Jim Jorgensen, left, and Chris Stinson in Scena’s “A Clockwork Orange.” (Robert Bowen)

“A Clockwork Orange” may have outlived its power to shock, at least onstage.

That’s the case, anyway, with Scena’s quick and stylish but low-hemoglobin production at H Street Playhouse.

Anthony Burgess’s 1962 novel and Stanley Kubrick’s 1971 film adaptation can still raise goose bumps, pitting as they do in vividly surreal terms the prospect of uncontrolled youth violence suppressed by state-enforced mind control. Burgess’s 1987 stage adaptation of his book, as revived by Scena’s artistic director, Robert McNamara, seems more an exercise in style and ideas. It lacks the horror.

The play is not exactly a musical, but it contains many interludes set mostly to themes from Beethoven because Alex (Chris Stinson), the delinquent protagonist, loves the tunes of “Ludwig van” more than anything. The musical bits come off with uneven panache — a quartet singing an excerpt from the “Ode to Joy” in Beethoven’s Ninth Symphony does well. When the full ensemble performs a few bars of anything, the results are less dependable.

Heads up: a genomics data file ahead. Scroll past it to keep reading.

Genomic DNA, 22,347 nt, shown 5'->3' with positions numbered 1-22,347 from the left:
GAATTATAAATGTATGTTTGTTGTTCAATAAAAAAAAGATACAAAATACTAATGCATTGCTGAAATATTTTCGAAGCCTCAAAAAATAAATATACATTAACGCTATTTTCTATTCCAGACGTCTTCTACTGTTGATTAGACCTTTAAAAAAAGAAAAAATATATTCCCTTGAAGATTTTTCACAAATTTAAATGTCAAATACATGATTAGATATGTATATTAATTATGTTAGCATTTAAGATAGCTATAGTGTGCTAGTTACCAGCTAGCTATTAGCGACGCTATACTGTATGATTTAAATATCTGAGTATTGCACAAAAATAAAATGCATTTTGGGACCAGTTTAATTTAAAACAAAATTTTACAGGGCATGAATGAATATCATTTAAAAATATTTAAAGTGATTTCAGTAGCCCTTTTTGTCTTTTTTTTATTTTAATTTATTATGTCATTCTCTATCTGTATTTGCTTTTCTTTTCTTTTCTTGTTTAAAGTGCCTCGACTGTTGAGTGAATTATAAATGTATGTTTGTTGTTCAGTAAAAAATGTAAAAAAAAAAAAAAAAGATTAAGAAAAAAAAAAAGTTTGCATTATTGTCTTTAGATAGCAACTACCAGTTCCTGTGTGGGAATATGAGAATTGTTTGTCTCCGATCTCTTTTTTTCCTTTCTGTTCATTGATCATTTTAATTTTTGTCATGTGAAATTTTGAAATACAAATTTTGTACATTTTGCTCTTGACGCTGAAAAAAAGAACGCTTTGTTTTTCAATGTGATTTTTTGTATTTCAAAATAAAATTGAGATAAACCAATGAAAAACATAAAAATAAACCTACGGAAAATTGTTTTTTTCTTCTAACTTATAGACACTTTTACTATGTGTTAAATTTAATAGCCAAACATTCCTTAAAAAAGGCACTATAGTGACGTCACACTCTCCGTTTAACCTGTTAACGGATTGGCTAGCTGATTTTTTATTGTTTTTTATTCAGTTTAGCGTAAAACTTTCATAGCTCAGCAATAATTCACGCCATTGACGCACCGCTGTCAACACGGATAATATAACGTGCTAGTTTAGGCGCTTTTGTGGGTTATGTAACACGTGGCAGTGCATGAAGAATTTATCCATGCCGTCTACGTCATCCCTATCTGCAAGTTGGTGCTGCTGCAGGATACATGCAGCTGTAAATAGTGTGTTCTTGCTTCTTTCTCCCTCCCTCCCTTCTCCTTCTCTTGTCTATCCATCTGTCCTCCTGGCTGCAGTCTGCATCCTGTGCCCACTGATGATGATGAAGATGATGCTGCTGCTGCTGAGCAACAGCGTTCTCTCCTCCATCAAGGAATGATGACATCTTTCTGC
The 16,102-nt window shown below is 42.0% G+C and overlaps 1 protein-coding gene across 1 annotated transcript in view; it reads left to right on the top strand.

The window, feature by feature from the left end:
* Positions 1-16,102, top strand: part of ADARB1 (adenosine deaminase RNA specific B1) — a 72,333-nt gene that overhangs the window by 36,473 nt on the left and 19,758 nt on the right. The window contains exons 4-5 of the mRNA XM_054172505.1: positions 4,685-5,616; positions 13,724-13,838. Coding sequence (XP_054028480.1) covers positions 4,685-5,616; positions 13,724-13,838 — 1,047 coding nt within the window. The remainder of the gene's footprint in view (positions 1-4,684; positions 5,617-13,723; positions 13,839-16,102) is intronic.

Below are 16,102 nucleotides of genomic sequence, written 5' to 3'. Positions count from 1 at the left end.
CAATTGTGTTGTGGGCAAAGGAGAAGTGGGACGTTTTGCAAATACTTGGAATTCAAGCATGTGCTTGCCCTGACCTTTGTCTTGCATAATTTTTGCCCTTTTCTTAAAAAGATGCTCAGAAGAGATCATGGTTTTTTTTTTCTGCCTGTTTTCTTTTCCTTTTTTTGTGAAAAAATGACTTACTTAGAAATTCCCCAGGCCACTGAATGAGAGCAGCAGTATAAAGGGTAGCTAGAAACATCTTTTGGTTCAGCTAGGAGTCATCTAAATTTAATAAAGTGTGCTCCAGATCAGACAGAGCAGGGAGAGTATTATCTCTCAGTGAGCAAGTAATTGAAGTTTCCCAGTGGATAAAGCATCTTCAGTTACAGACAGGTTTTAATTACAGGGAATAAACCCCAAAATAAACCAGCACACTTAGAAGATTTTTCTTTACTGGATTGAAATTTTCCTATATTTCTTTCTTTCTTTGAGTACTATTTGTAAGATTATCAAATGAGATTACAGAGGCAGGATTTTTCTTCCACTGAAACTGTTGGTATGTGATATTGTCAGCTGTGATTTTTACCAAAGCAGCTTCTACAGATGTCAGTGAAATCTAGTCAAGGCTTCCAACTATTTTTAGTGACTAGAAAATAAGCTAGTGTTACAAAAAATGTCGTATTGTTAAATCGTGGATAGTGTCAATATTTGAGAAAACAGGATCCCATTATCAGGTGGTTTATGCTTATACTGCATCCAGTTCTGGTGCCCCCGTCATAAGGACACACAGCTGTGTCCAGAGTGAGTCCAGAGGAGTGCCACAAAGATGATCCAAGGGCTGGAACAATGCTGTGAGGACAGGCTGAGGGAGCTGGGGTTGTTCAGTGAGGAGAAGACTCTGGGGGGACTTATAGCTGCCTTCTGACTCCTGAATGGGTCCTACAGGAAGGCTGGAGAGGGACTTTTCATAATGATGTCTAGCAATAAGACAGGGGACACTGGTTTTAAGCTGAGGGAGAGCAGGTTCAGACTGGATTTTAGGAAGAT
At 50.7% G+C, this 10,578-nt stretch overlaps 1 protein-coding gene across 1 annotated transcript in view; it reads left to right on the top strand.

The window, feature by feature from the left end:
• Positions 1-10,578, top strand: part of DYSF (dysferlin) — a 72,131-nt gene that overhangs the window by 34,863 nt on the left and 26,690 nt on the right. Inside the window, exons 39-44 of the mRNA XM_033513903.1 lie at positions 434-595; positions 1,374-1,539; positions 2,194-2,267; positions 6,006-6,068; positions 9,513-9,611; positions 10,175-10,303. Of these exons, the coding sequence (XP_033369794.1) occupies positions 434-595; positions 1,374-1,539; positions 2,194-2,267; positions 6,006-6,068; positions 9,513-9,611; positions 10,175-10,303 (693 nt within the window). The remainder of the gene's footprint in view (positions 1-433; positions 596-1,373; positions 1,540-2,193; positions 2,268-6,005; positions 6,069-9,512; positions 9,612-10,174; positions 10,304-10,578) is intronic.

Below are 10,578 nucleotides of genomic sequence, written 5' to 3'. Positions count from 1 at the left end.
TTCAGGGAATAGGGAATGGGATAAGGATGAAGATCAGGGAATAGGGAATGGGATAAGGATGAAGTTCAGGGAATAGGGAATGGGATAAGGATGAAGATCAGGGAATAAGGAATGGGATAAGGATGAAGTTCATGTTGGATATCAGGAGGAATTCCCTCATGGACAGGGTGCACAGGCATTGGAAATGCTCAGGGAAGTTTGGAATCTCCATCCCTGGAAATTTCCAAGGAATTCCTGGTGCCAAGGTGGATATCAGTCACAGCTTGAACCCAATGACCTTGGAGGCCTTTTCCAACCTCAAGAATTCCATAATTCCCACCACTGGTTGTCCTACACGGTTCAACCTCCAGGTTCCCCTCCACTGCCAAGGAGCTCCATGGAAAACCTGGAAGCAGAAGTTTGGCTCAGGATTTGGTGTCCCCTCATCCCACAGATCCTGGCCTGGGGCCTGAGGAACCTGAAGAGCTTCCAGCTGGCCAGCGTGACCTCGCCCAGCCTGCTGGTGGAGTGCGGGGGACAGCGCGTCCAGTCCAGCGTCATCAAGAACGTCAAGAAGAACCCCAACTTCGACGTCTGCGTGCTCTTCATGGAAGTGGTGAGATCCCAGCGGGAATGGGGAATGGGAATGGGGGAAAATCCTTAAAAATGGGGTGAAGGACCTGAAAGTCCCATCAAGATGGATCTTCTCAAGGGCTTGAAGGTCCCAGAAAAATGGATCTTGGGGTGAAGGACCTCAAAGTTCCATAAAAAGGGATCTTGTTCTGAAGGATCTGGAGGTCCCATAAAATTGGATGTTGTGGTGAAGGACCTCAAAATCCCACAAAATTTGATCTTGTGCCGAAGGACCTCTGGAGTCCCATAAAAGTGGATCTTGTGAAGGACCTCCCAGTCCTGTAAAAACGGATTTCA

The fight choreography by Paul Gallagher, on the other hand, comes off with a flourish but an unthreatening one, even though the scenes show Alex and his cohorts rumbling with another gang, mugging a married couple, sexually assaulting the man’s wife and murdering an old woman.

A punk more than a decade before punk became a cultural movement, Alex sports a thick, black sunburst of liner around one eye, setting him apart as the leader of his gang. They go about their anarchic business in pork-pie hats, T-shirts bearing Marxist slogans, and black pants, their duds perforated with metal buckles and pins (costumes are by Alisa Mandel). Burgess’s wonderful slang weds Cold War-inspired chunks of English and Russian with occasional bursts of Elizabethan-style chat.

Stinson’s verbally and physically nimble Alex seems brilliant. His quick-witted banter and his love of Beethoven might make a promising candidate for reformation, but in Burgess’s cautionary tale, the cure is more reprehensible than the disease. After Alex kills the old woman, he’s arrested and sent to prison. The minister of the interior (Buck O’Leary) wants to try a new “technique” on him — a form of aversion therapy that will render the juvenile thug unable to commit violence without experiencing extreme nausea. The prison governor (Charlotte Akin) has her doubts, and the prison priest (Michael Miyazaki), who drinks a lot but still talks sense, ponders the concept of enforced goodness vs. free will.

Horwitz is a freelance writer.

A Clockwork Orange

runs through Nov. 18 at H Street Playhouse, 1365 H St. NE. Tickets $15-$25. 703-683-2824 or www.hstreetplayhouse.com.